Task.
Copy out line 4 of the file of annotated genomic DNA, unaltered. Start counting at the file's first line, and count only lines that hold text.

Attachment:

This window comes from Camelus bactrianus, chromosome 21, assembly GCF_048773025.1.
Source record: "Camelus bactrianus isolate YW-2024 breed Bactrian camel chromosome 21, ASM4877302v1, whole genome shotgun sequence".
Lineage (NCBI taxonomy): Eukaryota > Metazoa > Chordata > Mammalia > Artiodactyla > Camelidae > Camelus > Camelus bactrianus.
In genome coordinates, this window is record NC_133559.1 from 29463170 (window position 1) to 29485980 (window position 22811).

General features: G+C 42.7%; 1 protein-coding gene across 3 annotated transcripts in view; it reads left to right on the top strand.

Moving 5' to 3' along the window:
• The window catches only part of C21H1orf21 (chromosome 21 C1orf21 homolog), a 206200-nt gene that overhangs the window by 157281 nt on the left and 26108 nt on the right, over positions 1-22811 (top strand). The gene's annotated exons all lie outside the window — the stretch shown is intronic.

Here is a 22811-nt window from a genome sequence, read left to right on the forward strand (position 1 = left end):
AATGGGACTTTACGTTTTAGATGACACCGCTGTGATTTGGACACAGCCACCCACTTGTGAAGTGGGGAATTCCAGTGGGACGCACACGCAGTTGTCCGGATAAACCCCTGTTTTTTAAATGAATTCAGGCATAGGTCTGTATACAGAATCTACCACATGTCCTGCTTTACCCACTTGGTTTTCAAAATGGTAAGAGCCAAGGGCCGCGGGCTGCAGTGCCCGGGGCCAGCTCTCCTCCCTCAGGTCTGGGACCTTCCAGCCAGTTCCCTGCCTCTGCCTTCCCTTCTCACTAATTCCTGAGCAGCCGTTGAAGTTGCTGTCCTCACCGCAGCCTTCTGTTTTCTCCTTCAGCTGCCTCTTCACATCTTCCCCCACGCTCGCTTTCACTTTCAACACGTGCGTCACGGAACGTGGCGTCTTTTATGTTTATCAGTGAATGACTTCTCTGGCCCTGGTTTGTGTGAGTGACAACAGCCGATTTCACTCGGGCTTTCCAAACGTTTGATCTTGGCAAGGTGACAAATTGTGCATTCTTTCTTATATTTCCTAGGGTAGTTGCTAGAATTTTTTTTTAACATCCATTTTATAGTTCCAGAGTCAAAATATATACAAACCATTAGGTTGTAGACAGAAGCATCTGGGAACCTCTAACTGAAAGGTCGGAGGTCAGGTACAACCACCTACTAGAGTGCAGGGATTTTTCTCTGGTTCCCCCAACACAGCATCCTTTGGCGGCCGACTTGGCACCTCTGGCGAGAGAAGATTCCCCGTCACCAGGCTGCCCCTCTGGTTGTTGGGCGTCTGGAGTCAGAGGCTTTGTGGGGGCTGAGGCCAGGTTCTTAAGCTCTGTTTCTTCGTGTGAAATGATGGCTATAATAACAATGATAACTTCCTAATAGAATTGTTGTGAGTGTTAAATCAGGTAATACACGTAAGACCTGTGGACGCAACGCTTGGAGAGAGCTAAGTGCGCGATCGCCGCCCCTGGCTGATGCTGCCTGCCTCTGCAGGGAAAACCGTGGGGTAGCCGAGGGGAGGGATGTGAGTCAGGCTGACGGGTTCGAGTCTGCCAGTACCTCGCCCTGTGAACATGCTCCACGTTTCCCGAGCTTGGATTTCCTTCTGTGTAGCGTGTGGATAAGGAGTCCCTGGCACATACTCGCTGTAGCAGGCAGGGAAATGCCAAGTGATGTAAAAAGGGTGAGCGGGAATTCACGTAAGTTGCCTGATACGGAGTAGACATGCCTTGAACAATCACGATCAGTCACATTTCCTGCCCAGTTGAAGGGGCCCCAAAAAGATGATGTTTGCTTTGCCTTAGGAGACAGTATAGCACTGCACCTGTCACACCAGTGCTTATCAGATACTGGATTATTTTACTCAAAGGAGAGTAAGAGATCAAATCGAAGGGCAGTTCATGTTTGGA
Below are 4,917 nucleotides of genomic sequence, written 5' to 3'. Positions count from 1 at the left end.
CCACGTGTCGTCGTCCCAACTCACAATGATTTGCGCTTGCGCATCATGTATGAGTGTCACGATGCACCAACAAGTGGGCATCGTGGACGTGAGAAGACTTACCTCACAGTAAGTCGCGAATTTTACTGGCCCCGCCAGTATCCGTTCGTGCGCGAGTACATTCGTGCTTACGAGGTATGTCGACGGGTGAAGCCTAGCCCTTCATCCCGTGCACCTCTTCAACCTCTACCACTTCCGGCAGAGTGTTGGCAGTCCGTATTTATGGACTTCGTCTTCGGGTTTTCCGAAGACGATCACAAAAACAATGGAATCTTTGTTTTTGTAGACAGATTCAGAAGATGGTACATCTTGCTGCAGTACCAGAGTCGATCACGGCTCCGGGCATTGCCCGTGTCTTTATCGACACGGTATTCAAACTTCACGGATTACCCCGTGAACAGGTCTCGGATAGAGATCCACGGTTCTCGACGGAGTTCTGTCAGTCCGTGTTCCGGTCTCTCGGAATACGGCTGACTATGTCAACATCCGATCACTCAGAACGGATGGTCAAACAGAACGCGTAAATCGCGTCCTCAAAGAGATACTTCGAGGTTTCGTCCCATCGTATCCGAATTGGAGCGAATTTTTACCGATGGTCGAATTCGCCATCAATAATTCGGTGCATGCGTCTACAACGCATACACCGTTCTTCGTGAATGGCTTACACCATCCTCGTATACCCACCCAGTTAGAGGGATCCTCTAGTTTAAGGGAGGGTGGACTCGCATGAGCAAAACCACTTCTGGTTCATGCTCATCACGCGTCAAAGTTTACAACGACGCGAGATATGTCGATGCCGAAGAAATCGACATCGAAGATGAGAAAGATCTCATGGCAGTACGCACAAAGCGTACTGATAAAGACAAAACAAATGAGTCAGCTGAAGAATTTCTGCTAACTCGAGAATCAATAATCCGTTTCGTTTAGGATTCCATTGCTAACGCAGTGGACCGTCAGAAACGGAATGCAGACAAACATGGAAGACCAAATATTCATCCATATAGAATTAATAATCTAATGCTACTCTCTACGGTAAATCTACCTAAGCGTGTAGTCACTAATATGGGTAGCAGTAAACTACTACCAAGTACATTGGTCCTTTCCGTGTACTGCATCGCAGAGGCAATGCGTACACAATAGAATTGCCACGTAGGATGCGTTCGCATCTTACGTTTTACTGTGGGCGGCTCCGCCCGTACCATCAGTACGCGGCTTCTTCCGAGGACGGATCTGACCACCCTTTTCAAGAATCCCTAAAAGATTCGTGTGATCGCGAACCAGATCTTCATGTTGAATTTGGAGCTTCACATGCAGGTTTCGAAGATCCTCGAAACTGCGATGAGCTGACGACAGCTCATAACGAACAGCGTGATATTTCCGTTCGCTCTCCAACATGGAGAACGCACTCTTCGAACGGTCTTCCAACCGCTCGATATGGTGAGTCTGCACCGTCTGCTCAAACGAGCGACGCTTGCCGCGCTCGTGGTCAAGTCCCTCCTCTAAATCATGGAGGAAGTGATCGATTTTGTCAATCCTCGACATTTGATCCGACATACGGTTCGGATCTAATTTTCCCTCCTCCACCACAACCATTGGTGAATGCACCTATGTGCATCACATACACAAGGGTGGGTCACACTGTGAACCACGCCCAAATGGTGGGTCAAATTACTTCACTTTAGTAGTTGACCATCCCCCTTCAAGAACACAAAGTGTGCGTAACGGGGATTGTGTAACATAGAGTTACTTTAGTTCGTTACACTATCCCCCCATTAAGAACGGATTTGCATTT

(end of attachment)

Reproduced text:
In genome coordinates, this window is record NC_133559.1 from 29463170 (window position 1) to 29485980 (window position 22811).